Political violence is one of the main barriers to black participation in politics, according to a study by the Media and Public Sphere Research Laboratory of the Institute for Social and Political Studies in Urge (Rio de Janeiro State University). ).
A survey sponsored by the Instituto de Referência Negra Peregum found that among blacks who are politically active, there is an increased fear of such violence due to the recent rise of the most radical right in the country.
Threats described include physical and death risks, as well as online attacks that affect the mental health of candidates and their supporters.
The study was conducted in April and May in a format that combines quantitative and qualitative methodologies.
The quantitative analysis was based on data from candidates for proportional positions in the 2014 and 2018 elections provided by the TSE (Higher Electoral Court). The qualitative part of the study used in-depth interviews with 27 people aged 24 to 60 years.
“There are reports of people already elected who have been subjected to political violence in their own legislative chambers. But that’s not all. There are cases of physical threat during campaign events and cyberbullying, which is another way to embarrass people,” says Joao Feres, a political scientist who led the study.
According to the specialist, who is also the coordinator of the Gemaa (Interdisciplinary Affirmative Action Research Group) at Uerj, “the fact that the far right has come out of hiding in Brazil and is openly showing their intolerance makes people who are the target of this hatred feel insecure “.
Feres’ assessment takes into account the interviews conducted during the survey. Also, according to the poll, for every black person who says they don’t care much about political violence, 2.5 say they care a lot about it.
Nearly half of those surveyed spontaneously reported instances of psychological suffering caused by constant threats, which makes blacks feel unable to compete for seats in politics. This scenario is reinforced by the fear of death.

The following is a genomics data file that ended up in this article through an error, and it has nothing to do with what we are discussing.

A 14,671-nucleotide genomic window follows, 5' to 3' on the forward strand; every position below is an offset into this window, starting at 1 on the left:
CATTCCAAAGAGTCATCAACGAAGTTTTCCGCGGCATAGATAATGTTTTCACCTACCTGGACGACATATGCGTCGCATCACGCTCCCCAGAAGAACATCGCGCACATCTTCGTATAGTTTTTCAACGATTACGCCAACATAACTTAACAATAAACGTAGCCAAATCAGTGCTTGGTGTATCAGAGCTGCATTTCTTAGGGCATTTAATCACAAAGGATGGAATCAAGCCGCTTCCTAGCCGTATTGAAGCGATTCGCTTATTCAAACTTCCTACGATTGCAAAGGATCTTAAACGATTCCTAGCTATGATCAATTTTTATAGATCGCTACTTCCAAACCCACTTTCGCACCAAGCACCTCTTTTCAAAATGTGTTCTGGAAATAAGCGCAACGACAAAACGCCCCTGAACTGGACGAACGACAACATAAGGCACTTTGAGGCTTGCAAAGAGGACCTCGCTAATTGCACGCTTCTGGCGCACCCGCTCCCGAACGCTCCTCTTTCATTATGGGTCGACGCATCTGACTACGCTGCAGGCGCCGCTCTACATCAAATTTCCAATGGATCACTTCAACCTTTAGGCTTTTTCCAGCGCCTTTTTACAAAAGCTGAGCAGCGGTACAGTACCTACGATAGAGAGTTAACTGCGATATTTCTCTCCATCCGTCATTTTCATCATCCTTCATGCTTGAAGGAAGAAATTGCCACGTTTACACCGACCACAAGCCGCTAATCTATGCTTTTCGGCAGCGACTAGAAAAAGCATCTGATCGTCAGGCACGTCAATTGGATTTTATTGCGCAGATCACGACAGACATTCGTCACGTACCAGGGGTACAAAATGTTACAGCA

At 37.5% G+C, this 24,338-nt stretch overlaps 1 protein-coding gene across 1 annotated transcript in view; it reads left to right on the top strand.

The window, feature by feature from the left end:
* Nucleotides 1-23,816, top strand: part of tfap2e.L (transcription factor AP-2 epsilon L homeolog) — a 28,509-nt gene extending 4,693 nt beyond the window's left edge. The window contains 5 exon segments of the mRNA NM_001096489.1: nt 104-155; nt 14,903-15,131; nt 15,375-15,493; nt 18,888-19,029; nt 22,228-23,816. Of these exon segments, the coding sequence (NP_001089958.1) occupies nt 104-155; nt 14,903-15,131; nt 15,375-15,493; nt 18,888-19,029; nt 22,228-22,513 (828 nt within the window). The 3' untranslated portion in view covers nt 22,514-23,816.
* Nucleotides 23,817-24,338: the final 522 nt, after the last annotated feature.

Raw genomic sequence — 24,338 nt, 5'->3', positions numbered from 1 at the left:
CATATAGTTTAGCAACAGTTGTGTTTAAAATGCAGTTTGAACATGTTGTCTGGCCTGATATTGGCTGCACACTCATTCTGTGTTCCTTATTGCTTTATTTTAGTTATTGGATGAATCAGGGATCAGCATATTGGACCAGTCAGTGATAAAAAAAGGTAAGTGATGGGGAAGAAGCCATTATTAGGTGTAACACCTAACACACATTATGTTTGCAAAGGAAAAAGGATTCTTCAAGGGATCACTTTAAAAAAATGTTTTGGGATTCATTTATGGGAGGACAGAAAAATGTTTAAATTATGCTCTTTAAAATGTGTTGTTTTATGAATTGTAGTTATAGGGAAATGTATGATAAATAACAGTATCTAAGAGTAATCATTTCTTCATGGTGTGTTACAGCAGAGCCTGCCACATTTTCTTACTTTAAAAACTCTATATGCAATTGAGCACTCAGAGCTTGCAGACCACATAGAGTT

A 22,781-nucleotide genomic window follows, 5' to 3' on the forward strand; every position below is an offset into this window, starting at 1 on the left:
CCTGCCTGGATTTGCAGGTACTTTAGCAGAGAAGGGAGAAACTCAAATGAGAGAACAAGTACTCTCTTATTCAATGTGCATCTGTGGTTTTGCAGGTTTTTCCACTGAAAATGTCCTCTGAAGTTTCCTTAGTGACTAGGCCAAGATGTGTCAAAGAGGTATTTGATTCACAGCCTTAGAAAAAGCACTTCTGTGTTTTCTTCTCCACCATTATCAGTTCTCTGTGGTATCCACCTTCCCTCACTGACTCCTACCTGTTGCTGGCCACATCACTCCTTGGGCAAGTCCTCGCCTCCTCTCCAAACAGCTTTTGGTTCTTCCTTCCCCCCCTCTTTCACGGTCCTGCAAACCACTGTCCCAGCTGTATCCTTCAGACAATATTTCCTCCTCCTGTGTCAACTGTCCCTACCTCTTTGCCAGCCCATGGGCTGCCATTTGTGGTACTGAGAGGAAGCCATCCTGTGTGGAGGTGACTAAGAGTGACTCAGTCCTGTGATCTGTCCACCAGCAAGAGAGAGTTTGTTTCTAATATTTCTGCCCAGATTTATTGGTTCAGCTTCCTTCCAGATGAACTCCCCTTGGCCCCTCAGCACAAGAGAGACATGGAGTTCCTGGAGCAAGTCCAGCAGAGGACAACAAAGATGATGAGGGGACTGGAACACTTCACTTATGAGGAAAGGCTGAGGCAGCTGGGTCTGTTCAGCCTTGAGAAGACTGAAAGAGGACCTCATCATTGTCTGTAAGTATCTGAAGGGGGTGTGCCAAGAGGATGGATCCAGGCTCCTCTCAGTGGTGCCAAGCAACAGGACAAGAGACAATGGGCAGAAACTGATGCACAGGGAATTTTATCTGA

One interviewee reported that she suffers from panic and paranoia, which causes her to avoid everyday places. Participants also cited the assassination of Councilor Mariel Franco (PSOL) in 2018.
The feeling of insecurity is heightened by the small black representation in the White male-dominated Legislative Houses. When they are alone or outnumbered in the space of power, black parliamentarians are more likely to be targeted or ignored in day-to-day activities.
According to the TSE, 124 black MPs were elected in 2018, this classification includes blacks and browns. report Sheet, however, shows that this number is smaller. Irregular records of racial identification artificially inflate the number of blacks among the 513 members of the House of Representatives.
The problem also arises in public assemblies. In some cases, as in Santa Catarina, the only state legislator registered as black is actually white, as the congressman himself admits.
After the report SheetThe electoral public ministry notified the catalogs of all parties in the SP and demanded an explanation for errors in racial data when registering candidates for federal deputies.
“Violence is multi-causal as it is linked to racism, sexism and the ideals of Brazilian society as a whole. Several interviewees blamed the increase in violence caused by the rise of Bolsonaris in 2018,” says Vanessa Nascimento, executive director of the Peregum Institute of Black Links.
Other questions raised in the study about the reasons why blacks refuse to participate in elections is the lack of party support and financial resources for the campaign.
According to the study, racism is perceived not only in social interactions within and outside parties, but also as a determining reason for choice throughout the entire process of electoral competition.
For Feres, the lack of money for campaigns is due to the rules for the allocation of resources, which, due to new legislation, are largely monopolized by political parties.
“This issue reflects our political system, which does not have a set of rules to address the underrepresentation of blacks and women in politics. Efforts are being made in fits and starts, but the current rules are still not enough.” the political scientist says.
The situation within the parties is also not simple, and discrimination is not always pronounced. One example, he says, is the subtitles’ decision to prioritize re-election candidates in campaigns by giving them more support, structure and funding.
“If you already have underrepresentation [de negros] in politics, favoring those who seek re-election only reinforces the status quo and ultimately deprives blacks of the opportunity to be elected,” Feres says.
He explains that this logic applies to women as well, since most spaces of power are dominated by white men. “By applying criteria that are seemingly neutral with regard to inequality, the result will be skewed because a status quo is being reproduced that is very unequal.”